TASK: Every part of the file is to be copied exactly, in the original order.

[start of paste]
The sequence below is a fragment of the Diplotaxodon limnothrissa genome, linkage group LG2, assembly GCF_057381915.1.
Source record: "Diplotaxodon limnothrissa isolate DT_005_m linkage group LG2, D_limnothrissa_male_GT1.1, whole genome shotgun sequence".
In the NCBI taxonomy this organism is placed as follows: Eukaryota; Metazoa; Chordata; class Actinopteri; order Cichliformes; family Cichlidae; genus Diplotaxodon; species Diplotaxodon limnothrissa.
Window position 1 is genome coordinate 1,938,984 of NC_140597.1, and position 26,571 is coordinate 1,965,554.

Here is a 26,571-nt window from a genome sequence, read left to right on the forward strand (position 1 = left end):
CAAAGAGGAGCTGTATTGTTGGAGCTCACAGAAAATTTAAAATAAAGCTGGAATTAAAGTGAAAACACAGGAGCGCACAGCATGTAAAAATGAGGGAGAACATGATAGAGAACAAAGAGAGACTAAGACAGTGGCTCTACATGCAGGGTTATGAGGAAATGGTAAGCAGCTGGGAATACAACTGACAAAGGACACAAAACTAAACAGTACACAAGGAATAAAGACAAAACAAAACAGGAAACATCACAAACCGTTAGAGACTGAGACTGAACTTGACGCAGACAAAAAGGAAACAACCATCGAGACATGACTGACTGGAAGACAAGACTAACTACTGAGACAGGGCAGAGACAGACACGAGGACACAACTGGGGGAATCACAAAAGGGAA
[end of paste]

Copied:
The sequence below is a fragment of the Diplotaxodon limnothrissa genome, linkage group LG2, assembly GCF_057381915.1.
Source record: "Diplotaxodon limnothrissa isolate DT_005_m linkage group LG2, D_limnothrissa_male_GT1.1, whole genome shotgun sequence".
In the NCBI taxonomy this organism is placed as follows: Eukaryota; Metazoa; Chordata; class Actinopteri; order Cichliformes; family Cichlidae; genus Diplotaxodon; species Diplotaxodon limnothrissa.
Window position 1 is genome coordinate 1,938,984 of NC_140597.1, and position 26,571 is coordinate 1,965,554.

Here is a 26,571-nt window from a genome sequence, read left to right on the forward strand (position 1 = left end):
CAAAGAGGAGCTGTATTGTTGGAGCTCACAGAAAATTTAAAATAAAGCTGGAATTAAAGTGAAAACACAGGAGCGCACAGCATGTAAAAATGAGGGAGAACATGATAGAGAACAAAGAGAGACTAAGACAGTGGCTCTACATGCAGGGTTATGAGGAAATGGTAAGCAGCTGGGAATACAACTGACAAAGGACACAAAACTAAACAGTACACAAGGAATAAAGACAAAACAAAACAGGAAACATCACAAACCGTTAGAGACTGAGACTGAACTTGACGCAGACAAAAAGGAAACAACCATCGAGACATGACTGACTGGAAGACAAGACTAACTACTGAGACAGGGCAGAGACAGACACGAGGACACAACTGGGGGAATCACAAAAGGGAA